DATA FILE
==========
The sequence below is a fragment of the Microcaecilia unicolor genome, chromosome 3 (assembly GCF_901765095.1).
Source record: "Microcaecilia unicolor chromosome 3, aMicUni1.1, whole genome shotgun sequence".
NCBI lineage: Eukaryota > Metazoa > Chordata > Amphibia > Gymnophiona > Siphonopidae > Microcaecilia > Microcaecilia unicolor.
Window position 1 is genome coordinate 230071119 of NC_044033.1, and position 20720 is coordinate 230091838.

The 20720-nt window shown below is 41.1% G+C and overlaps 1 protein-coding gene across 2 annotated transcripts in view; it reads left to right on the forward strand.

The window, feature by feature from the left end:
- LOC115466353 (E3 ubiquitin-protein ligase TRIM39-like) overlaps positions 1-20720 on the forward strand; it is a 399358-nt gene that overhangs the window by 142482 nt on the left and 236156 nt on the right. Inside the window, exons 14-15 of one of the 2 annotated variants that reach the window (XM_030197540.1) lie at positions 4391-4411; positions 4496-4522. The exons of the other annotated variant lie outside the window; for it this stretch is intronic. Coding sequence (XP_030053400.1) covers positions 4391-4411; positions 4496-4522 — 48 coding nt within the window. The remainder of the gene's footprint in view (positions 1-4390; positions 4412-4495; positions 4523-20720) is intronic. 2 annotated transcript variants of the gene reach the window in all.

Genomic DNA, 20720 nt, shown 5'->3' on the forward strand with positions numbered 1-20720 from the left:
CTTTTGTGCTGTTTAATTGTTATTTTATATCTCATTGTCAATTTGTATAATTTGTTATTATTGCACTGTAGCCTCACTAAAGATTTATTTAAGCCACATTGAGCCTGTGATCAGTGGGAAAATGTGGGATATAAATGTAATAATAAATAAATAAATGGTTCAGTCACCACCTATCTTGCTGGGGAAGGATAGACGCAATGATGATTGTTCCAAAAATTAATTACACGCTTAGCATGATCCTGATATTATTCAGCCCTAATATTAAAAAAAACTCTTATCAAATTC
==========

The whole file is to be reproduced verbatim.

The sequence below is a fragment of the Microcaecilia unicolor genome, chromosome 3 (assembly GCF_901765095.1).
Source record: "Microcaecilia unicolor chromosome 3, aMicUni1.1, whole genome shotgun sequence".
NCBI lineage: Eukaryota > Metazoa > Chordata > Amphibia > Gymnophiona > Siphonopidae > Microcaecilia > Microcaecilia unicolor.
Window position 1 is genome coordinate 230071119 of NC_044033.1, and position 20720 is coordinate 230091838.

The 20720-nt window shown below is 41.1% G+C and overlaps 1 protein-coding gene across 2 annotated transcripts in view; it reads left to right on the forward strand.

The window, feature by feature from the left end:
- LOC115466353 (E3 ubiquitin-protein ligase TRIM39-like) overlaps positions 1-20720 on the forward strand; it is a 399358-nt gene that overhangs the window by 142482 nt on the left and 236156 nt on the right. Inside the window, exons 14-15 of one of the 2 annotated variants that reach the window (XM_030197540.1) lie at positions 4391-4411; positions 4496-4522. The exons of the other annotated variant lie outside the window; for it this stretch is intronic. Coding sequence (XP_030053400.1) covers positions 4391-4411; positions 4496-4522 — 48 coding nt within the window. The remainder of the gene's footprint in view (positions 1-4390; positions 4412-4495; positions 4523-20720) is intronic. 2 annotated transcript variants of the gene reach the window in all.

Genomic DNA, 20720 nt, shown 5'->3' on the forward strand with positions numbered 1-20720 from the left:
CTTTTGTGCTGTTTAATTGTTATTTTATATCTCATTGTCAATTTGTATAATTTGTTATTATTGCACTGTAGCCTCACTAAAGATTTATTTAAGCCACATTGAGCCTGTGATCAGTGGGAAAATGTGGGATATAAATGTAATAATAAATAAATAAATGGTTCAGTCACCACCTATCTTGCTGGGGAAGGATAGACGCAATGATGATTGTTCCAAAAATTAATTACACGCTTAGCATGATCCTGATATTATTCAGCCCTAATATTAAAAAAAACTCTTATCAAATTC